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Working Paper 190 - Early Warning Systems and Systemic Banking Crises in Low Income Countries: A Multinomial Logit Approach
23/12/2013 16:15
Working Paper 190 - Early Warning Systems and Systemic Banking Crises in Low Income Countries: A Multinomial Logit Approach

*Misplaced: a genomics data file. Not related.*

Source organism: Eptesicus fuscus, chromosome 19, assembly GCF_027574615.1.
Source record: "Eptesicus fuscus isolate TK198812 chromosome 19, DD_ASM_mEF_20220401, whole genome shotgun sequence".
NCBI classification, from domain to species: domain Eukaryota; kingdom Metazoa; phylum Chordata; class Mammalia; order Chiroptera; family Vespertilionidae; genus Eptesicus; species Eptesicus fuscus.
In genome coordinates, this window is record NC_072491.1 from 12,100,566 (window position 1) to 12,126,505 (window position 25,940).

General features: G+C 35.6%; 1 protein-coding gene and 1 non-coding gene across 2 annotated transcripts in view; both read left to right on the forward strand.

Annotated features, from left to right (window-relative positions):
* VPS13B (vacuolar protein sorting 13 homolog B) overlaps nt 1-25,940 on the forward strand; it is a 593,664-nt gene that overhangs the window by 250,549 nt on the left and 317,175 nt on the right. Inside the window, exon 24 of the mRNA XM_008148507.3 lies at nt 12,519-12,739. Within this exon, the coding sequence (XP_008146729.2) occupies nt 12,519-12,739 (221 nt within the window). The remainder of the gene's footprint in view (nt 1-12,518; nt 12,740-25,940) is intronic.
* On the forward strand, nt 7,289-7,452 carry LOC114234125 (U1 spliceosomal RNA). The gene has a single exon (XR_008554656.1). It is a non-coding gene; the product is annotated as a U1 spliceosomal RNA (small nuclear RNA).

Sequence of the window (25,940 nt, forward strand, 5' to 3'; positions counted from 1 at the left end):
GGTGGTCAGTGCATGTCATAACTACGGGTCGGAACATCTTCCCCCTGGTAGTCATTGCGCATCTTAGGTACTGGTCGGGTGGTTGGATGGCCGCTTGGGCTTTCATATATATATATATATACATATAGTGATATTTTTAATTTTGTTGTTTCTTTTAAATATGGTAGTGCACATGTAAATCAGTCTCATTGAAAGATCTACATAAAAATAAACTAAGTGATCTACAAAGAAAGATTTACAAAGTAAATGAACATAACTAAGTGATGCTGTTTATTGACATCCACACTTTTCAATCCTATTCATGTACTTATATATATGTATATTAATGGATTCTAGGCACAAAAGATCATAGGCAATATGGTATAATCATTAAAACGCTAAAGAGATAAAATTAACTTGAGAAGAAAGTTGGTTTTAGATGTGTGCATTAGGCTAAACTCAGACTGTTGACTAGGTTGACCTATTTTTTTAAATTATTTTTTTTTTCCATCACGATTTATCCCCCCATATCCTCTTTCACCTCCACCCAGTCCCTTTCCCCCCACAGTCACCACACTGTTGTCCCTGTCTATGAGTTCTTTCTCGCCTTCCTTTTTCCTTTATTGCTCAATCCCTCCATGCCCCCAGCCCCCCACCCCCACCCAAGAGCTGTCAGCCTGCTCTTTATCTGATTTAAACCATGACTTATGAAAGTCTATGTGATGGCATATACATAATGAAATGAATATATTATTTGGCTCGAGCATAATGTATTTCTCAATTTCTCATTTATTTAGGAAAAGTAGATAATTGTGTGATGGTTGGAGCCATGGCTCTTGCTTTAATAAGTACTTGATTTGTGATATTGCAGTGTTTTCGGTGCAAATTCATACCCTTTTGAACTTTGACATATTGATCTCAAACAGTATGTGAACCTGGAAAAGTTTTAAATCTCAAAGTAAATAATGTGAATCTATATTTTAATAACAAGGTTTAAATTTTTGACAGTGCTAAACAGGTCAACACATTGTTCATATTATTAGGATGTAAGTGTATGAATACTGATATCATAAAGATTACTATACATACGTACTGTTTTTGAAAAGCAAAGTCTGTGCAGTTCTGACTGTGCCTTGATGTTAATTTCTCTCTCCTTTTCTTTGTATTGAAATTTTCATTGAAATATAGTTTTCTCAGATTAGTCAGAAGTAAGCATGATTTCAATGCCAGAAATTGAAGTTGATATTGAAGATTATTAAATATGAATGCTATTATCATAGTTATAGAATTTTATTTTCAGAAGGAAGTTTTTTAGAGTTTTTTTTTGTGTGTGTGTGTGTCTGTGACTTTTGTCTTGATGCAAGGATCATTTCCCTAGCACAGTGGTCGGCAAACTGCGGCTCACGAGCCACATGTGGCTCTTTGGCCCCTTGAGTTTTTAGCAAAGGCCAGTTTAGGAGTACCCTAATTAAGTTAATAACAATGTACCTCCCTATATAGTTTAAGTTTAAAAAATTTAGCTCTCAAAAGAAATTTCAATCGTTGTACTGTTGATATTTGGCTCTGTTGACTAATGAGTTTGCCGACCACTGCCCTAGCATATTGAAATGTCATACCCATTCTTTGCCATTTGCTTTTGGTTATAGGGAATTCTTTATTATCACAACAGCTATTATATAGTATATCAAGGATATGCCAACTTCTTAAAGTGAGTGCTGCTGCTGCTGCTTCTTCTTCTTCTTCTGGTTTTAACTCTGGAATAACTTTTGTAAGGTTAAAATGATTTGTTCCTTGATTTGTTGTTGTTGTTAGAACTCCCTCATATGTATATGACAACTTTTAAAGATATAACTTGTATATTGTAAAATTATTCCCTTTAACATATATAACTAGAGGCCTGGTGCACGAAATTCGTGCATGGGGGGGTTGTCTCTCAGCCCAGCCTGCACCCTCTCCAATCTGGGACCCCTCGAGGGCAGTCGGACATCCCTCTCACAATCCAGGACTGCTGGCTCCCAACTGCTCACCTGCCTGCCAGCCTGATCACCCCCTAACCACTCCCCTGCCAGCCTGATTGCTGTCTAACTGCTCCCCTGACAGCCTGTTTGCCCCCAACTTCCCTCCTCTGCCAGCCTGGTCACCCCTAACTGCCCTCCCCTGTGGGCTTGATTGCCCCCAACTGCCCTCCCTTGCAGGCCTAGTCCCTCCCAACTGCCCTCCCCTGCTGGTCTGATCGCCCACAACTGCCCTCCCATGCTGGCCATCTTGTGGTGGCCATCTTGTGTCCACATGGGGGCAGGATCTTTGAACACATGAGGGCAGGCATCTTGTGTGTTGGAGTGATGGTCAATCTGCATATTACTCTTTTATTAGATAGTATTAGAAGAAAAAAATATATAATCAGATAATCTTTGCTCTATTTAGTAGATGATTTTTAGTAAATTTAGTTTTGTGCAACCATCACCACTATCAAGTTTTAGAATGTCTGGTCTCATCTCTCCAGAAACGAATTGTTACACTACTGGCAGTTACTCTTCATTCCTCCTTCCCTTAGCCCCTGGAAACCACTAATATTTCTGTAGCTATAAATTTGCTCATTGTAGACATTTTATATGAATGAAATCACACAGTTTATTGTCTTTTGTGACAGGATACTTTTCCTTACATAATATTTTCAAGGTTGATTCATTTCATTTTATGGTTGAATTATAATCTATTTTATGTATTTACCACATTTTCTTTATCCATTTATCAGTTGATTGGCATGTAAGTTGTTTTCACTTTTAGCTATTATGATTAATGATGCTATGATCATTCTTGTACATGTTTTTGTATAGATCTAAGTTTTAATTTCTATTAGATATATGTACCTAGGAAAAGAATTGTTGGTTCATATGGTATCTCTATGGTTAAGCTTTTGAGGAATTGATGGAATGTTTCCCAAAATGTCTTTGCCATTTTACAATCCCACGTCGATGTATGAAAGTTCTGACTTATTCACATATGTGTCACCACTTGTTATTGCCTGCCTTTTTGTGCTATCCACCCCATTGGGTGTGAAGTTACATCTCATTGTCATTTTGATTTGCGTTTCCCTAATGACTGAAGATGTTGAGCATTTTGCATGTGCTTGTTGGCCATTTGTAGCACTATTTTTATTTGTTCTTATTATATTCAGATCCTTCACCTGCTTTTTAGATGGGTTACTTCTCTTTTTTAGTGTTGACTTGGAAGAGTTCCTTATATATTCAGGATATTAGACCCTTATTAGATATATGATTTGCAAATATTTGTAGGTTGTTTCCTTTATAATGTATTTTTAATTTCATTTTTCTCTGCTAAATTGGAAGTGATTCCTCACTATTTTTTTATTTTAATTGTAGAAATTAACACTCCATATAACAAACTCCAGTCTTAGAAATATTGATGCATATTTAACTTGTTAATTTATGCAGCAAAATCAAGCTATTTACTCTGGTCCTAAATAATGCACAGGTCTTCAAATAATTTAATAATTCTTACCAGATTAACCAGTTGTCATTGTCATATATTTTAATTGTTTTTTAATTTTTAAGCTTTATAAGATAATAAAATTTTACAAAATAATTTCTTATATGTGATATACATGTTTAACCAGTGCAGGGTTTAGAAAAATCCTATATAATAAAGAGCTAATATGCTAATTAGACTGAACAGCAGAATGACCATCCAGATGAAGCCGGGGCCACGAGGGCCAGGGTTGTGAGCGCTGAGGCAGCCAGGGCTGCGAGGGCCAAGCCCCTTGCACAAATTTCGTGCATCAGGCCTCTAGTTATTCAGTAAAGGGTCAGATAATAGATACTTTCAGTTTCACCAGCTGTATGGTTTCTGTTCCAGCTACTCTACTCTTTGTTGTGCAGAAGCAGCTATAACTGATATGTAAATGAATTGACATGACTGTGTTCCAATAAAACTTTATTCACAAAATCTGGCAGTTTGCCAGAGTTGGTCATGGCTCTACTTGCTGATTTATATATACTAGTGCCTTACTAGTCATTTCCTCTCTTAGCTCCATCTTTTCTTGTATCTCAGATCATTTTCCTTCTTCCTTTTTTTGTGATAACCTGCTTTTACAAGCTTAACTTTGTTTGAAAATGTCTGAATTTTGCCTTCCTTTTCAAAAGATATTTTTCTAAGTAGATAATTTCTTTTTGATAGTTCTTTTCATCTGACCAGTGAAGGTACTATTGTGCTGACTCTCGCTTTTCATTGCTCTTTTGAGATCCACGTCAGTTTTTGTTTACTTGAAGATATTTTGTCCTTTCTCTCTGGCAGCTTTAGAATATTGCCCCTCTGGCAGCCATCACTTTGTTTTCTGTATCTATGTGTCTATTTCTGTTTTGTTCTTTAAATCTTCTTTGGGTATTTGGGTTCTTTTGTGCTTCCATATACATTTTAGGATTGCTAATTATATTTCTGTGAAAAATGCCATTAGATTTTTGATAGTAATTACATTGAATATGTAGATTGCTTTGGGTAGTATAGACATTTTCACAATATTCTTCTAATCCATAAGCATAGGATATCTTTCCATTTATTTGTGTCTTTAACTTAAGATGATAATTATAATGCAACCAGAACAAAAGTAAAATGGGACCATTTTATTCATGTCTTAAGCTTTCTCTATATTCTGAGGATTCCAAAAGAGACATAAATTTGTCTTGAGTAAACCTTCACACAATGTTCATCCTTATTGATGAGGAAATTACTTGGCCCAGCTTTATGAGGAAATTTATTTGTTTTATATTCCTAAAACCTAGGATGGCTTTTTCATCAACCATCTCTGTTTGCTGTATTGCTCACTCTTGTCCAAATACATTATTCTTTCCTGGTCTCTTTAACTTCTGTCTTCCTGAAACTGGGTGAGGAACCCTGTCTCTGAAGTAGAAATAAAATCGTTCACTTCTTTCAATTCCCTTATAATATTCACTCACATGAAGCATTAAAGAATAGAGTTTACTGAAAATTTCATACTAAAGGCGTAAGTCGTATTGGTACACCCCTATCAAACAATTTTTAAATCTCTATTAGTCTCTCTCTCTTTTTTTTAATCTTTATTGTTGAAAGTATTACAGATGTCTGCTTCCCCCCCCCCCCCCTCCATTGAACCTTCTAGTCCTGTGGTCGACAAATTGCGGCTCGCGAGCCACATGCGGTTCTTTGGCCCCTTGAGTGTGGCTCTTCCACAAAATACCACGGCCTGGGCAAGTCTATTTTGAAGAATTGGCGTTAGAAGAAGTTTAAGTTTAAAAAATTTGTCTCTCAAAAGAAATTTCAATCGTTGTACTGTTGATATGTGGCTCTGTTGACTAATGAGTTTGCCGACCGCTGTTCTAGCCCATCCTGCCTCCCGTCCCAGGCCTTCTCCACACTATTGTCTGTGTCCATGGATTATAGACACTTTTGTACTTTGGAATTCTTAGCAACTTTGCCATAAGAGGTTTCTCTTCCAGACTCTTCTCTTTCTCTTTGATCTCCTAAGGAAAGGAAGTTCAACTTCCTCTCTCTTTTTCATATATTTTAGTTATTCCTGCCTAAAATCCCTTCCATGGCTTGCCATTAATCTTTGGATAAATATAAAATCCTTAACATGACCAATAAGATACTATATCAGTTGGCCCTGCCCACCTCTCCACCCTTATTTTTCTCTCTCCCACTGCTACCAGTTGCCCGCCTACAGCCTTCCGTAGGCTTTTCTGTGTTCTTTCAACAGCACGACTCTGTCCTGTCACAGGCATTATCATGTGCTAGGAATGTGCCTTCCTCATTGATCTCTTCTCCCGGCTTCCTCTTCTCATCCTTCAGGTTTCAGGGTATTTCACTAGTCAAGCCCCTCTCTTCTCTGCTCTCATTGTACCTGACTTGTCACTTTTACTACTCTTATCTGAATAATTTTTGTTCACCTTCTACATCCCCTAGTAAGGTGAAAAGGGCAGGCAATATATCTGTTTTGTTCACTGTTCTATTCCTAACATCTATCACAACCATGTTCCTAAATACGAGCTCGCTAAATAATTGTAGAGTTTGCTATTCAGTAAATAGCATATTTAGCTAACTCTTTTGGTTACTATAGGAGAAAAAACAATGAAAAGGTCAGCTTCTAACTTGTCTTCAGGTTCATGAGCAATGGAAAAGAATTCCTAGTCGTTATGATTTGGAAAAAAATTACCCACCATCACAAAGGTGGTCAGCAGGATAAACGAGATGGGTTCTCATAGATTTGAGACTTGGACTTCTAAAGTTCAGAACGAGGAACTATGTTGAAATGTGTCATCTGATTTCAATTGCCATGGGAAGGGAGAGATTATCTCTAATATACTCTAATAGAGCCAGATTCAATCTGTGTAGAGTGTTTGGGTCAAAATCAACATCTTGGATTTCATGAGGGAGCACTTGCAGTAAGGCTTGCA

The global financial crisis has stimulated new interest in models aimed at providing early warning about the risk of a systemic banking crisis based on early warning systems (EWSs). While most of the focus has been on advanced economies; which have been at the epicenter of the recent turmoil, the relevant empirical literature has devoted inadequate attention to low income countries (LICs). This paper aims at filling this gap by building an early warning system (EWS) for predicting systemic banking crises in LICs. Our contribution to the literature is twofold. The first and more obvious is to build a body of literature on LICs and banking crises in Sub-Saharan Africa (SSA). The second contribution is methodological and refers to the use of the multinomial logit model in EWS, which is shown to improve upon the widely-used binomial model in terms of number of crises correctly called and number of false alarms produced. This paper estimates an EWS for predicting systemic banking crises in a sample of 35 low income countries in Sub-Saharan Africa. Since the average duration of crises in this sample of countries is longer than one year, the predictive performance of standard binomial logit models is likely to be hampered by the ‘crisis duration bias’. The bias arises from the decision to either treat crisis years after the onset of a crisis as non-crisis years or remove them altogether from the model. To overcome this potential drawback, we propose a multinomial logit approach, which is shown to improve the predictive power compared to the binomial logit model. The results of the study show that banking systems in SSA LICs are more likely to collapse when economic growth declines two years prior to the crisis. Undiversified economies contribute to a build-up of banks’ exposures to a few sectors and customers so that credit risk is magnified during an economic downturn. Sectoral concentration of loans ranges from 50-70 percent in SSA LICs, with the majority of loans being provided to just one or two economic sectors. Such undiversified banking systems are more vulnerable to sector-specific shocks, which exert pressure on bank profitability and solvency with a time lag due to the provisioning rules that tend to delay recognition of losses. The paper also shows that banking systems that engage in excessive credit activity relative to the deposit base one year before a crisis are more likely to experience sustained systemic crises. Banks in SSA LICs tend to rely heavily on volatile customer deposits for funding. In particular, checking accounts, which are typically perceived as the most unstable category of deposits, represent the bulk of total deposits in many countries. On the other hand, savings accounts, which are normally a stable source of funding for banks in advanced economies, exhibit a relatively high turnover in SSA LICs due to the low income of most depositors. Liquidity risk in SSA LICs’ banking system is exacerbated by the high degree of dollarization which characterizes these economies. The findings also indicate that banking systems that are characterized by excessive direct FX risk through currency mismatches between the value of their assets and liabilities are more likely to experience a distress; especially one year prior to the crisis. In SSA LICs, rapid fluctuations of the exchange rate, which often reflect thin FX markets, expose commercial banks to potentially sizeable losses, threatening the soundness and the stability of the banking system. Exposure to direct FX risk is intensified by the absence of derivatives markets, which limit hedging opportunities. Both the liquidity position and the currency mismatch of the banking system deteriorate once a crisis occurs due to a generalized loss of confidence and pressures on the exchange rate. Moreover, we find that negative credit growth and high banking system capitalization are associated with the crisis regime relative to tranquil times. Credit growth indicates that a credit crunch increases the likelihood of remaining in a state of crisis; on the other hand, a positive and significant coefficient for leverage is a sign that the recapitalization of banks lowers the probability of remaining in a crisis. The results have important policy implications at a time when financial regulators and central banks in SSA LICs are reassessing their financial regulatory agenda in the context of recent reforms spurred by the global financial crisis. In particular, the findings underscore the importance of implementing an effective macro-prudential framework for monitoring systemic risk arising out of credit concentrations as well as from maturity and currency mismatches. Many LICs in SSA already use a number of tools which are now considered of macro-prudential nature such as reserve requirements, caps on FX positions and limits on loan concentration. With a history of recurrent banking crises arising from specificities of their economies and financial markets, several SSA LICs have adopted financial regulations beyond traditional capital adequacy rules. Nevertheless, most countries do not have a macro-prudential framework in place and often regulators have no explicit objective to prevent the build-up of systemic risk.Lire la suite
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